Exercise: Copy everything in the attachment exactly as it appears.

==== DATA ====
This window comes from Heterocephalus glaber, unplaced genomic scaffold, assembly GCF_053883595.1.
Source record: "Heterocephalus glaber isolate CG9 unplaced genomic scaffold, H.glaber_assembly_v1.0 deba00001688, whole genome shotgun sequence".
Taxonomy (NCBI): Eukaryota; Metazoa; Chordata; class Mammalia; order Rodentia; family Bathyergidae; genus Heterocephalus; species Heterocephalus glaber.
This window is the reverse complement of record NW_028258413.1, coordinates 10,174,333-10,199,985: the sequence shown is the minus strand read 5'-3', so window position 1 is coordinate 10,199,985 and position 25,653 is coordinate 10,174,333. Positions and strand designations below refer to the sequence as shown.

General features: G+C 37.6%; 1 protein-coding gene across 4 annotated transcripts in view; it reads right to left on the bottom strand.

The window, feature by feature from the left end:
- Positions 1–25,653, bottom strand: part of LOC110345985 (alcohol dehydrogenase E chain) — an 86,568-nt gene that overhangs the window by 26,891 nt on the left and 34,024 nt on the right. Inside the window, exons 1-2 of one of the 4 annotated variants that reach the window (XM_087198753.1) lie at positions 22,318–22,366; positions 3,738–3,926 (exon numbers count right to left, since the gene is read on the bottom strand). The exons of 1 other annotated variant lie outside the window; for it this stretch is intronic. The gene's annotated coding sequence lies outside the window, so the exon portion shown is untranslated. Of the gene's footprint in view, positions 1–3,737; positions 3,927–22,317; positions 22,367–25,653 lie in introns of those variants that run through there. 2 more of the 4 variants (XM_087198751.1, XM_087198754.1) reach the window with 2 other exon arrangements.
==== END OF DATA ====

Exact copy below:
This window comes from Heterocephalus glaber, unplaced genomic scaffold, assembly GCF_053883595.1.
Source record: "Heterocephalus glaber isolate CG9 unplaced genomic scaffold, H.glaber_assembly_v1.0 deba00001688, whole genome shotgun sequence".
Taxonomy (NCBI): Eukaryota; Metazoa; Chordata; class Mammalia; order Rodentia; family Bathyergidae; genus Heterocephalus; species Heterocephalus glaber.
This window is the reverse complement of record NW_028258413.1, coordinates 10,174,333-10,199,985: the sequence shown is the minus strand read 5'-3', so window position 1 is coordinate 10,199,985 and position 25,653 is coordinate 10,174,333. Positions and strand designations below refer to the sequence as shown.

General features: G+C 37.6%; 1 protein-coding gene across 4 annotated transcripts in view; it reads right to left on the bottom strand.

The window, feature by feature from the left end:
- Positions 1–25,653, bottom strand: part of LOC110345985 (alcohol dehydrogenase E chain) — an 86,568-nt gene that overhangs the window by 26,891 nt on the left and 34,024 nt on the right. Inside the window, exons 1-2 of one of the 4 annotated variants that reach the window (XM_087198753.1) lie at positions 22,318–22,366; positions 3,738–3,926 (exon numbers count right to left, since the gene is read on the bottom strand). The exons of 1 other annotated variant lie outside the window; for it this stretch is intronic. The gene's annotated coding sequence lies outside the window, so the exon portion shown is untranslated. Of the gene's footprint in view, positions 1–3,737; positions 3,927–22,317; positions 22,367–25,653 lie in introns of those variants that run through there. 2 more of the 4 variants (XM_087198751.1, XM_087198754.1) reach the window with 2 other exon arrangements.